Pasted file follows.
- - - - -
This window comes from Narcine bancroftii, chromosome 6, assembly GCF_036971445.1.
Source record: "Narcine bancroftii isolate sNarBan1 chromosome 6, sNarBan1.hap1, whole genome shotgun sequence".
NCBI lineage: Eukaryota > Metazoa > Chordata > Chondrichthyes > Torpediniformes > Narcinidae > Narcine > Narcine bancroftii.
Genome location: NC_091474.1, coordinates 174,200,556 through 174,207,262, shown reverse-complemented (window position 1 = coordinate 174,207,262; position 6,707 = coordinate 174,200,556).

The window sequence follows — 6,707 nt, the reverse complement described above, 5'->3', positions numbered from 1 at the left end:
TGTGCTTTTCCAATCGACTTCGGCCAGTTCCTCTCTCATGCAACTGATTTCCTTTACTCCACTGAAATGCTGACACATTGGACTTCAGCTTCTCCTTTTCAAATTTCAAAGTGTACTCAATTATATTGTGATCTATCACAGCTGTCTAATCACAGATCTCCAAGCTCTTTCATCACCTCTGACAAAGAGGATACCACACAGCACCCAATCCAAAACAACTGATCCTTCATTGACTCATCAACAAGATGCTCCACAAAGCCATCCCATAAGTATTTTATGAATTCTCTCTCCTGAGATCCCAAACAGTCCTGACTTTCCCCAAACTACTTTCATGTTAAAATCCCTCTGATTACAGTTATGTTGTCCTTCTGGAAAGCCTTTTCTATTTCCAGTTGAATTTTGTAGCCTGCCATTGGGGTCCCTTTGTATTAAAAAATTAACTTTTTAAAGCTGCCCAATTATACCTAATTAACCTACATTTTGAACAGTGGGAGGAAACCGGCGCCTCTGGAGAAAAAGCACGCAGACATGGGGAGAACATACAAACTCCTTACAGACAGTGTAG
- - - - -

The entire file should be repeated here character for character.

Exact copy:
This window comes from Narcine bancroftii, chromosome 6, assembly GCF_036971445.1.
Source record: "Narcine bancroftii isolate sNarBan1 chromosome 6, sNarBan1.hap1, whole genome shotgun sequence".
NCBI lineage: Eukaryota > Metazoa > Chordata > Chondrichthyes > Torpediniformes > Narcinidae > Narcine > Narcine bancroftii.
Genome location: NC_091474.1, coordinates 174,200,556 through 174,207,262, shown reverse-complemented (window position 1 = coordinate 174,207,262; position 6,707 = coordinate 174,200,556).

The window sequence follows — 6,707 nt, the reverse complement described above, 5'->3', positions numbered from 1 at the left end:
TGTGCTTTTCCAATCGACTTCGGCCAGTTCCTCTCTCATGCAACTGATTTCCTTTACTCCACTGAAATGCTGACACATTGGACTTCAGCTTCTCCTTTTCAAATTTCAAAGTGTACTCAATTATATTGTGATCTATCACAGCTGTCTAATCACAGATCTCCAAGCTCTTTCATCACCTCTGACAAAGAGGATACCACACAGCACCCAATCCAAAACAACTGATCCTTCATTGACTCATCAACAAGATGCTCCACAAAGCCATCCCATAAGTATTTTATGAATTCTCTCTCCTGAGATCCCAAACAGTCCTGACTTTCCCCAAACTACTTTCATGTTAAAATCCCTCTGATTACAGTTATGTTGTCCTTCTGGAAAGCCTTTTCTATTTCCAGTTGAATTTTGTAGCCTGCCATTGGGGTCCCTTTGTATTAAAAAATTAACTTTTTAAAGCTGCCCAATTATACCTAATTAACCTACATTTTGAACAGTGGGAGGAAACCGGCGCCTCTGGAGAAAAAGCACGCAGACATGGGGAGAACATACAAACTCCTTACAGACAGTGTAG